Each Veteran’s Day all across the country people take a step back to remember the men and women in uniform who have served their countries in times of war.
Clermont County takes Veteran’s Day very seriously and the day brings a unique opportunity to teach children American values.
West Clermont’s Merwin Elementary School held its annual Veteran’s Day program on Wednesday, Nov. 10.
The flag was presented by Cub Scout Pack no. 676 followed by the pledge of allegiance and the national anthem.
Each grade level participated in the program through patriotic songs under the direction of music teacher Kay Holmes.
Leatherneck Detachment 693 performed a gun salute for the gathered veterans and children.
Two students read poems by Army veteran and self-proclaimed plumber-poet Roger Robicheau.
"Remember them while in your home/ Or where you choose to freely roam/ Don't take for granted what you see/ Some left this life so it could be," Jonathan Lang read from "They keep us free."
Kirsten Click read "What Heroes Gave," "We'll never let their special day/ Their time for honor slip away/ These brave fought for a nation free/ If not for them, where would we be?"
The fifth graders played a special role in the program by singing the official songs for each branch of the service. Each song was introduced by a student.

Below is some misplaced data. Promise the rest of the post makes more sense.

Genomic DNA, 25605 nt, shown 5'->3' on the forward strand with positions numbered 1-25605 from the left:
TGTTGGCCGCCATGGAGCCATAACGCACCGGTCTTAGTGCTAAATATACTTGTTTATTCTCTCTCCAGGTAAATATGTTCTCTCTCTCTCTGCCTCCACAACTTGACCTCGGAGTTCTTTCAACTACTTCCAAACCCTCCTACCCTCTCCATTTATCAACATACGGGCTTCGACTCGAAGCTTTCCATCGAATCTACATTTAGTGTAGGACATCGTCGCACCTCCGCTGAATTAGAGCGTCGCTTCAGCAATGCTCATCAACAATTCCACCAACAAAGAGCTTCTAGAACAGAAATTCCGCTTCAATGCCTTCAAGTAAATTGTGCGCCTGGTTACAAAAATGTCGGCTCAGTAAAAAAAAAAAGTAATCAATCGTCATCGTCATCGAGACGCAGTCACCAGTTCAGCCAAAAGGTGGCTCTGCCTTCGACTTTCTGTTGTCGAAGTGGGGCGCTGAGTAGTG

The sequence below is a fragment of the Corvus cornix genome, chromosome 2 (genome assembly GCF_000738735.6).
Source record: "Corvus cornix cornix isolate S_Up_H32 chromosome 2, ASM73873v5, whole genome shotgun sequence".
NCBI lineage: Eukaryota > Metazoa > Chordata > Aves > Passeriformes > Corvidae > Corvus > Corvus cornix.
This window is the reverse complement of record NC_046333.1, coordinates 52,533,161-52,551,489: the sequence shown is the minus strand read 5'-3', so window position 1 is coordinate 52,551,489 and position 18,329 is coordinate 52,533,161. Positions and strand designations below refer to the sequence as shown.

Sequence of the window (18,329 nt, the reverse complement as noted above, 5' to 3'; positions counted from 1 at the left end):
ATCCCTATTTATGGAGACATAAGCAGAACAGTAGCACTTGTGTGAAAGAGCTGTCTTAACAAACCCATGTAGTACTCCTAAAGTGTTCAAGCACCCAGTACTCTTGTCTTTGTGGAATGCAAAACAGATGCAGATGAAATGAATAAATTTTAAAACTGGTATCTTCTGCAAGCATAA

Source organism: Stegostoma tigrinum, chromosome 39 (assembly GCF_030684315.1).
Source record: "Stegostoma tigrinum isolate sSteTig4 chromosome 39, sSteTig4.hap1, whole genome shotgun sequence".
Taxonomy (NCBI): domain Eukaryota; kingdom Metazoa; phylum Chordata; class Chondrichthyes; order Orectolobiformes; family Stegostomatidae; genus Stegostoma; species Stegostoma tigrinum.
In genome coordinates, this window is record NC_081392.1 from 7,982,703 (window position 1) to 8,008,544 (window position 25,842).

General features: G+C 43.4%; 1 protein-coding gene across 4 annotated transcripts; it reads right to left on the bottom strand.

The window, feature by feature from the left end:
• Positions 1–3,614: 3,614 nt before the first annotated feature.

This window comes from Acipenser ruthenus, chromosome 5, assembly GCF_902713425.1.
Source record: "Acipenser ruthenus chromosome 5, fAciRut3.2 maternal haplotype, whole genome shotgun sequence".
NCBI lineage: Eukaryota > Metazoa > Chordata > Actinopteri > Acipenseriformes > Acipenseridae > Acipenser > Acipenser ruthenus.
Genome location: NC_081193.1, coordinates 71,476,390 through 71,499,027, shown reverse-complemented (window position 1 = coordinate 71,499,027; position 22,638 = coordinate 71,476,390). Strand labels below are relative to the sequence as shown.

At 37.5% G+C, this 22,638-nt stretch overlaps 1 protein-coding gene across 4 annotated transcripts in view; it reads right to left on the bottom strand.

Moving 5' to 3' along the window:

Logan Smith spoke of the 4,057,101 Army soldiers who served in World War I. Rebecca Michael saluted the 4,183,466 men and women who sailed with the Navy in World War II.
Nicole Brown honored the U.S. Coast Guard's involvement in search and rescue and support roles during the Korean War with 44,143 members.
Alex Ballou remembered the 794,000 Marines who served in Vietnam.
Tanner McClanahan saluted the 50,751 pilots who flew during the Persian Gulf War.
Special recognition was given to students who have immediately family members currently serving over seas. Michael and Matthew Harper's dad is serving in Saudi Arabia. Joey Barger's mom is stationed in Iraq as is Drake Young's dad. Conner Brewster's brother is currently serving in Afghanistan.
All veterans in the room were also asked to come forward with their relatives to be recognized. The group filled the entire stage.
"Isn't it amazing the impact our area has had on preserving freedom?" Hospelhorn said.
The program concluded with the playing of Taps.